Exposure determines the brightness of your image and is a result of three parameters:

  • exposure time = the time during which light falls onto the image sensor
  • aperture = the size of the opening through which light falls onto the image sensor
  • ISO sensitivity = how sensitive the image sensor reacts to light

You can adjust the brightness of your photos pragmatically and without paying attention to these three numbers by taking a photo, checking it on the camera’s monitor (ideally using the histogram) and if needed take another one with exposure compensation until it fits.

But it is worth to pay attention to these values and to get familiar with the related numbers because each of them has visible impact on your images:

exposure time increasing risk of blurs from camera or subject motion when exposure time gets longer
aperture increasing depth-of-field with smaller apertures (=bigger f-numbers)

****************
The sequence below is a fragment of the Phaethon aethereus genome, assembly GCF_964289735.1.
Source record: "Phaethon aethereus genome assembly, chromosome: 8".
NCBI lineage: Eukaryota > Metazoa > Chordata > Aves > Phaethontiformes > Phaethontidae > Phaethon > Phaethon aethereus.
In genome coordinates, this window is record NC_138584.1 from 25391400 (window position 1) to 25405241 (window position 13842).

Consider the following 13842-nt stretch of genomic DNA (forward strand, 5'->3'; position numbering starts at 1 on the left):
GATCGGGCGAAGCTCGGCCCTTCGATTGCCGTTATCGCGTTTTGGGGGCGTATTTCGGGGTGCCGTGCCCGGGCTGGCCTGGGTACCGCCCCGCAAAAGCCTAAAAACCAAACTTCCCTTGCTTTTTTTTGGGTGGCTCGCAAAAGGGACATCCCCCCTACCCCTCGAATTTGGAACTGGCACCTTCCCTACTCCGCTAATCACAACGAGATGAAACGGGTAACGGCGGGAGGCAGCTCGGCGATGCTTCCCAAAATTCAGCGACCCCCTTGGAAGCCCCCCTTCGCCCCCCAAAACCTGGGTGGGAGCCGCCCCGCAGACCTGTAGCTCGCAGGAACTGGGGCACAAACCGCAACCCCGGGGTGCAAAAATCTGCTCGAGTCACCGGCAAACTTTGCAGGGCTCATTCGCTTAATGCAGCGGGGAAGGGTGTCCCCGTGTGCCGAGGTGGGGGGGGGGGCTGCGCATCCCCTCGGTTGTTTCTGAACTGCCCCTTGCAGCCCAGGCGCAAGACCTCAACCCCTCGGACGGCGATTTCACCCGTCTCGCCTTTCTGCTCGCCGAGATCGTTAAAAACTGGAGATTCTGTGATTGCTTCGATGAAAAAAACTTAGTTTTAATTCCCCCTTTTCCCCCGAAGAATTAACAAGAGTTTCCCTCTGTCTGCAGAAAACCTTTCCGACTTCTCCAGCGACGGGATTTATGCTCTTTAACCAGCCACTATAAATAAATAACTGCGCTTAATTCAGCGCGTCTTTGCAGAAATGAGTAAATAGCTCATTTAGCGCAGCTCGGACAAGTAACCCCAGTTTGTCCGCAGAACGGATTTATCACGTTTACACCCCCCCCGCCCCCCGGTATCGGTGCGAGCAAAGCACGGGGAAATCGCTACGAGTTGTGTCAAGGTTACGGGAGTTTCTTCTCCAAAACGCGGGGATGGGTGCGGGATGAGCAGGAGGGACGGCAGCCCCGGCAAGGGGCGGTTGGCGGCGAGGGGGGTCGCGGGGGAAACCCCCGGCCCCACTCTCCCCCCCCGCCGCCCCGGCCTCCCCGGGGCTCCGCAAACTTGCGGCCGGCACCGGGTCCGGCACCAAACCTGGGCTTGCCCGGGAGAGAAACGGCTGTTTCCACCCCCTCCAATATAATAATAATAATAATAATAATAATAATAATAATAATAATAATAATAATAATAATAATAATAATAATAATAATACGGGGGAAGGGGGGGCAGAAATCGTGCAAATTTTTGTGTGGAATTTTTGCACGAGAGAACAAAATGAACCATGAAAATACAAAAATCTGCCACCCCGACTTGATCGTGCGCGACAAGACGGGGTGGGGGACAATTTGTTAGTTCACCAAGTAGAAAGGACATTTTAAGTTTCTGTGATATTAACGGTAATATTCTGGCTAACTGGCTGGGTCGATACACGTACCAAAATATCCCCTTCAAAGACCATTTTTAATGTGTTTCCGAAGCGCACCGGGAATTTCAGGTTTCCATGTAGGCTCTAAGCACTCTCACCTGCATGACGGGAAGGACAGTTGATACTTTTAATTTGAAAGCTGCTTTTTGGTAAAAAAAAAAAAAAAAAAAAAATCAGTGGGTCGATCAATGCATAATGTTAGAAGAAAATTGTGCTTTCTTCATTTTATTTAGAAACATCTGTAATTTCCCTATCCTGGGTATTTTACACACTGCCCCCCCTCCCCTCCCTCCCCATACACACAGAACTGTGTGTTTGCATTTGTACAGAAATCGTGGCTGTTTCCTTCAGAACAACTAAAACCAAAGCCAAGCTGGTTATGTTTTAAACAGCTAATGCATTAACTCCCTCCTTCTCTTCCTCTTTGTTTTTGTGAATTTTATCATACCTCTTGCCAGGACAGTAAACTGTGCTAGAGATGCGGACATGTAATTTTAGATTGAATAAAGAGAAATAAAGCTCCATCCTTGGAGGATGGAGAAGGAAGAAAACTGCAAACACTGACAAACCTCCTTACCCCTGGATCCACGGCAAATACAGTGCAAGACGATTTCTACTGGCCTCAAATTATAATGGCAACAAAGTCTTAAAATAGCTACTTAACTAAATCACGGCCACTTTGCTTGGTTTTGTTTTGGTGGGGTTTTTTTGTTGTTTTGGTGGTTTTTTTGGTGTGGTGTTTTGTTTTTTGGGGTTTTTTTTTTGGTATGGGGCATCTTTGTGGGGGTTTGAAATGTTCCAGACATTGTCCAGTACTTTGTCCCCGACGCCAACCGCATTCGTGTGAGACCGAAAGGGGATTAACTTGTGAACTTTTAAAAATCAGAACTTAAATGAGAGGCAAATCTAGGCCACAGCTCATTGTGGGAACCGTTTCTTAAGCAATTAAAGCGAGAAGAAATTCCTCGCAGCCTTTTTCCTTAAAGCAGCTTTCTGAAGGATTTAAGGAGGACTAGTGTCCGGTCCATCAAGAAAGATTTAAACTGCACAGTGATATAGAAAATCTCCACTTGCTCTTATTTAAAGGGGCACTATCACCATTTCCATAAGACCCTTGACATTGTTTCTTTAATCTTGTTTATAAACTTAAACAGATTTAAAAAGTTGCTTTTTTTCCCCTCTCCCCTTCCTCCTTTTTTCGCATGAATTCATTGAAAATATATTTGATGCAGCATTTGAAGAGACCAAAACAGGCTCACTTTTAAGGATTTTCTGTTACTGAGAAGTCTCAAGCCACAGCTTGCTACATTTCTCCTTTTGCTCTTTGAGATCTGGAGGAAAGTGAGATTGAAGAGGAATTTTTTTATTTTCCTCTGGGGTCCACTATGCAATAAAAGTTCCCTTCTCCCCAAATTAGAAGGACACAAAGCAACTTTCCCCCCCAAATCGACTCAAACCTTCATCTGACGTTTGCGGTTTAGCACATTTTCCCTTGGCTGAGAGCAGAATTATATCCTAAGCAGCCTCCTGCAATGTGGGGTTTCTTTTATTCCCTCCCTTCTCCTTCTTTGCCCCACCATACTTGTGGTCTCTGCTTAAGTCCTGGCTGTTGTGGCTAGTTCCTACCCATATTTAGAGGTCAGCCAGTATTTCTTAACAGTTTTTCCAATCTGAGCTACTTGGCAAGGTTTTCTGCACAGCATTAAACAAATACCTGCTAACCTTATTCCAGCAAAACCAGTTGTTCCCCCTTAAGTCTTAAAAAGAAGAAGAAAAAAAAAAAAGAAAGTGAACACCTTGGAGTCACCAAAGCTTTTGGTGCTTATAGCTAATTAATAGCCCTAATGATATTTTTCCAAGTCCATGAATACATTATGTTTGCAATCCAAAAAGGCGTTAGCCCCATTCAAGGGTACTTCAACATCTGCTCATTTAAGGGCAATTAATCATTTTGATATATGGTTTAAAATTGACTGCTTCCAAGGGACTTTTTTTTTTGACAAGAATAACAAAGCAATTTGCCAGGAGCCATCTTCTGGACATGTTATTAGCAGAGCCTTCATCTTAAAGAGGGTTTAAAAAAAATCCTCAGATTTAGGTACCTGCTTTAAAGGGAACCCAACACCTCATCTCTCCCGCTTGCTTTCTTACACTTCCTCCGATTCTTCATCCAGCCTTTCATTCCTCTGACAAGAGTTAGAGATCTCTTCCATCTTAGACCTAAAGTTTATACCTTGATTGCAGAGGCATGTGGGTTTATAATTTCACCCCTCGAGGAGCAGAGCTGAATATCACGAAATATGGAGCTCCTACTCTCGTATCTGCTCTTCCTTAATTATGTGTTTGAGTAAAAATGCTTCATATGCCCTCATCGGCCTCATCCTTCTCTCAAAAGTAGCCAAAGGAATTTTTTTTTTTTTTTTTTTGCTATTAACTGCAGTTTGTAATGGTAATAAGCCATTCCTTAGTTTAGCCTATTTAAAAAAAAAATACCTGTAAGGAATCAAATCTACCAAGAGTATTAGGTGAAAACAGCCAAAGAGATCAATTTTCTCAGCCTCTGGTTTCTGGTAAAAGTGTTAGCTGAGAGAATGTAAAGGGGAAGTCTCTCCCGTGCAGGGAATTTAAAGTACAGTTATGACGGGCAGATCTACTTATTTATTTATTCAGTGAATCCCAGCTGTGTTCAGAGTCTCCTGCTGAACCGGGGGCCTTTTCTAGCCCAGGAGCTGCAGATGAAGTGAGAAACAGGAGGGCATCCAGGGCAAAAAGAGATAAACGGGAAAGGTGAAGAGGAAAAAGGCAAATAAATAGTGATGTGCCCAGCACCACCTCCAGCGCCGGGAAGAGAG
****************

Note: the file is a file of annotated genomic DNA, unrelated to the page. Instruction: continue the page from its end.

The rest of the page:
best possible sharpness for subject in focus usually at f8 or f11 (valid for digital SLR cameras without full frame sensor)

ISO sensitivity increasing noise at higher sensitivities

These three parameters are dependent on each other; if you change one of them, one or both of the others have to be adjusted too to keep exposure and the brightness of your image unchanged.

Which amount of light should be used for the exposure is a result of exposure metering and an additional exposure compensation that you may have set.
Different methods of exposure metering differ in where they measure the brightness of the subject and how different levels of brightness are combined.

The exposure lock allows to measure the exposure with a different frame than your later photo and to keep it unchanged over a number of shots.